Thanks to gravity, the weight slowly descends back down to the floor, transforming potential energy into kinetic energy as it drops. This kinetic energy then powers a drive sprocket and polymer gear train that lights up the LED as it goes. Once the weight gets to the floor, the light goes out and you need to repeat the process, but each pull provides you around 20 to 30 minutes of light, depending on how high you lift the weight up in the first place.



The stakeholders

  • Potential users and crowdfunding donors
  • The company (The GravityLight Foundation)
  • Retailers
  • Local governments / NGOs to foster usage of this product



  • The GravityLight Foundation has successfully gathered
    $400,927 USD (128% of the original goal) on July 18, 2015.  This enabled the plans to set up an assembly line in Kenya. First units should be available in 2016.
  • Support from NGOs, retailers and local governments is key to allow distribution of the GravityLight in areas with excess usage of kerosene lamps and/or limited access to electricity.



CampStove: Turn fire into electricity using wood

1. Sustainability Problem: Access to Electricity

2.3 billion people across the world have unreliable or no access to electricity. 550 million mobile phone users live off-grid and often travel long distances and pay high fees for charging.


2. Technology solution: The BioLite HomeStove

The BioLite CampStove generates usable electricity for charging LED lights, mobile phones, and other personal devices. Burning only wood, the CampStove creates a smokeless campfire that can cook meals and boil water in minutes. Setup is easy, fuel is free, and flames are hyperefficient with performance on par with white gas stoves.


The stakeholders

  • Users
  • The company
  • Retailers
  • Local governments / NGOs to foster usage of this product



  • The Biolite CampStove can be bought online, but only in North America and Europe. Key places like Africa are still off the distribution network.
  • According to their website,  the company aims to create distribution networks comprised of local BioLite teams and trusted partners to reach households that traditional retail models don’t.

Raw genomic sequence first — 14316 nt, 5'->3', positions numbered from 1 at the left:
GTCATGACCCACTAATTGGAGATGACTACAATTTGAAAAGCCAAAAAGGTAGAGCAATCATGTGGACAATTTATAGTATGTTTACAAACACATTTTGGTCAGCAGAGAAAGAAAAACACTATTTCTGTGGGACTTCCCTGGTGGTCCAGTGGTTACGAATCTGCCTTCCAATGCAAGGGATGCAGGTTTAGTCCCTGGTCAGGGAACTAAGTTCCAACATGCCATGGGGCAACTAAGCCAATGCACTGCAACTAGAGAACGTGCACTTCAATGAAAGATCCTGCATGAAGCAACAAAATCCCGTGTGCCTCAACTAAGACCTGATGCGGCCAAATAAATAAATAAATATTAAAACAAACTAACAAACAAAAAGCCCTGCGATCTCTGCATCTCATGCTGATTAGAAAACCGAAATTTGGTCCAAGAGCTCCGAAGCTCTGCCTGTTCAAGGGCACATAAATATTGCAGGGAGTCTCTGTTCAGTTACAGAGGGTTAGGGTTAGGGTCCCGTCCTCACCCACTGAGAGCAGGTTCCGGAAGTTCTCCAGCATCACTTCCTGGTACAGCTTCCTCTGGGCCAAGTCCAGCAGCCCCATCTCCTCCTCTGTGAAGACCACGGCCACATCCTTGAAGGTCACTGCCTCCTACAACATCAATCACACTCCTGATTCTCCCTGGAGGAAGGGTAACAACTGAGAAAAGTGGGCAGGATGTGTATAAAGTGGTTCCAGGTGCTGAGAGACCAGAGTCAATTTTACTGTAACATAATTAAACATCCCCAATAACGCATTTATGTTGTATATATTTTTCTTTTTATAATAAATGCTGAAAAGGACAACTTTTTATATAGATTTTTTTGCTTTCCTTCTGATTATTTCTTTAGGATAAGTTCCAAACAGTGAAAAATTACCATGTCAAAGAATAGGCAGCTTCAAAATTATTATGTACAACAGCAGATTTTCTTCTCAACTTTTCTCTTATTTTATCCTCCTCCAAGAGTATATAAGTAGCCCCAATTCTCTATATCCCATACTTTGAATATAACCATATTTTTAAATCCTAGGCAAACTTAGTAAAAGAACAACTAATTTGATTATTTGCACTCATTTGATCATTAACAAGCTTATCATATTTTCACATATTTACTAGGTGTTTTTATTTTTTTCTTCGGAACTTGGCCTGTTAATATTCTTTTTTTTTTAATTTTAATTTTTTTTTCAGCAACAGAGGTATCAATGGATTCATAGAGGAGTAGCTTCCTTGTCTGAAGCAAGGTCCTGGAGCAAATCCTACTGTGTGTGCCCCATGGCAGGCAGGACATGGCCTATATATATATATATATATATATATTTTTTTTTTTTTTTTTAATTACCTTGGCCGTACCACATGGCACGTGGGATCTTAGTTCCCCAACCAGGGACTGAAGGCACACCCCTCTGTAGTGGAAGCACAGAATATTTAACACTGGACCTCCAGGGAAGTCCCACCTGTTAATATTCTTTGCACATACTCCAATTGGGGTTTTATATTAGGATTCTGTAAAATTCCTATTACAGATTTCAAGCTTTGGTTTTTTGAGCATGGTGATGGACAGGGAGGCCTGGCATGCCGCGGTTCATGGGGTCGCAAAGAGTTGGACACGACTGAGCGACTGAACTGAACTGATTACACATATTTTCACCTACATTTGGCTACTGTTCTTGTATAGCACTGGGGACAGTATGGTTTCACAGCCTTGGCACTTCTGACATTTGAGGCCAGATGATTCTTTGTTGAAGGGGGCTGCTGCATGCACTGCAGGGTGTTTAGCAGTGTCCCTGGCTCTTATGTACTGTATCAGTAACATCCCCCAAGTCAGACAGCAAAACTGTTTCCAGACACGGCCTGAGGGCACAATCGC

• Support from NGOs, retailers and local governments is key to allow distribution of the CampStove in areas with no connectivity and/or electricity.



MIITO – the sustainable alternative to the electric kettle

1.Sustainability Problem

In order to make a simple cup of tea, you end up overfilling the kettle. This wastes energy and water and also means you have to wait longer for it to heat up. Energy consumption because of the kettle water overfilling when boiling is far higher than what we would normally assume. According to Leyla Acaroglu during her 2014 TED Talk “One day of extra energy use [from overfilling electric kettles] is enough to light all the streetlights in England for a night.”

2) The technology

MIITO uses simple induction technology to essentially wirelessly transfer heat. Its base creates an electromagnetic field which will then heat any ferrous material on its surface, in this case the disc attached to the bottom of the rod. Once the rod is placed inside a vessel filled with  liquid, the rod’s disc will heat up and directly transfer heat to just the liquid in the vessel, contrary to microwave ovens.

By heating only the liquid you need directly in the vessel you’ll drink from, it avoids wasting extra liquid and use less energy to heat it. Induction technology is 80-90% energy efficient in heating liquids. Electric kettles are only 50-80% efficient, microwave ovens are around 43% efficient and water heated on a stove is only 16-27% energy efficient, when boiling the same amount of liquid. Amongst many others, it has won the James Dyson Award for its lean, simple, and sustainable design.